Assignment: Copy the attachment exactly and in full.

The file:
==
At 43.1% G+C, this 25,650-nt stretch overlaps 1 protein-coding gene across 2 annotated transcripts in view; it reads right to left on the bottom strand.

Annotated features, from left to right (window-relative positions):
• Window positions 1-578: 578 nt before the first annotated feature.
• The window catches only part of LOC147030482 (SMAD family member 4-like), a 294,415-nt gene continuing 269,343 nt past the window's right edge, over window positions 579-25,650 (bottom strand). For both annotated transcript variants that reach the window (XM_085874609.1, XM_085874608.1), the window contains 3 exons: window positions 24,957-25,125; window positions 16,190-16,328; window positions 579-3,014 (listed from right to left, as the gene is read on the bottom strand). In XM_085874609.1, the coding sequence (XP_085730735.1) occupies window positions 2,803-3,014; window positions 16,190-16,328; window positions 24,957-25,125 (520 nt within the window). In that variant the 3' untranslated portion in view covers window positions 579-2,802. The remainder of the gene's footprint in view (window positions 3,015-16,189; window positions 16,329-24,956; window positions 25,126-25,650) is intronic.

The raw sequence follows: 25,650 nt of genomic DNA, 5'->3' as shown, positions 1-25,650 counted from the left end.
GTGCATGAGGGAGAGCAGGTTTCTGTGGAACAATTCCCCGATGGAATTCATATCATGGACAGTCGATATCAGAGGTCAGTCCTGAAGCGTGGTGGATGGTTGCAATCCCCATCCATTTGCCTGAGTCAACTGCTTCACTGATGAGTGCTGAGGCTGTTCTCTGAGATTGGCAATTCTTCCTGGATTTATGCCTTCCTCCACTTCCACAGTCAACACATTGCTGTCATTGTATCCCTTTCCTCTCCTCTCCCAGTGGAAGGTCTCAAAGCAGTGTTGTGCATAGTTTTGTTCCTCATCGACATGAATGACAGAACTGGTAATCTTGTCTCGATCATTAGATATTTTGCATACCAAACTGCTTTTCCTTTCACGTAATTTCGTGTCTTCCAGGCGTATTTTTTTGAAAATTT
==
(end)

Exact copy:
At 43.1% G+C, this 25,650-nt stretch overlaps 1 protein-coding gene across 2 annotated transcripts in view; it reads right to left on the bottom strand.

Annotated features, from left to right (window-relative positions):
• Window positions 1-578: 578 nt before the first annotated feature.
• The window catches only part of LOC147030482 (SMAD family member 4-like), a 294,415-nt gene continuing 269,343 nt past the window's right edge, over window positions 579-25,650 (bottom strand). For both annotated transcript variants that reach the window (XM_085874609.1, XM_085874608.1), the window contains 3 exons: window positions 24,957-25,125; window positions 16,190-16,328; window positions 579-3,014 (listed from right to left, as the gene is read on the bottom strand). In XM_085874609.1, the coding sequence (XP_085730735.1) occupies window positions 2,803-3,014; window positions 16,190-16,328; window positions 24,957-25,125 (520 nt within the window). In that variant the 3' untranslated portion in view covers window positions 579-2,802. The remainder of the gene's footprint in view (window positions 3,015-16,189; window positions 16,329-24,956; window positions 25,126-25,650) is intronic.

The raw sequence follows: 25,650 nt of genomic DNA, 5'->3' as shown, positions 1-25,650 counted from the left end.
GTGCATGAGGGAGAGCAGGTTTCTGTGGAACAATTCCCCGATGGAATTCATATCATGGACAGTCGATATCAGAGGTCAGTCCTGAAGCGTGGTGGATGGTTGCAATCCCCATCCATTTGCCTGAGTCAACTGCTTCACTGATGAGTGCTGAGGCTGTTCTCTGAGATTGGCAATTCTTCCTGGATTTATGCCTTCCTCCACTTCCACAGTCAACACATTGCTGTCATTGTATCCCTTTCCTCTCCTCTCCCAGTGGAAGGTCTCAAAGCAGTGTTGTGCATAGTTTTGTTCCTCATCGACATGAATGACAGAACTGGTAATCTTGTCTCGATCATTAGATATTTTGCATACCAAACTGCTTTTCCTTTCACGTAATTTCGTGTCTTCCAGGCGTATTTTTTTGAAAATTT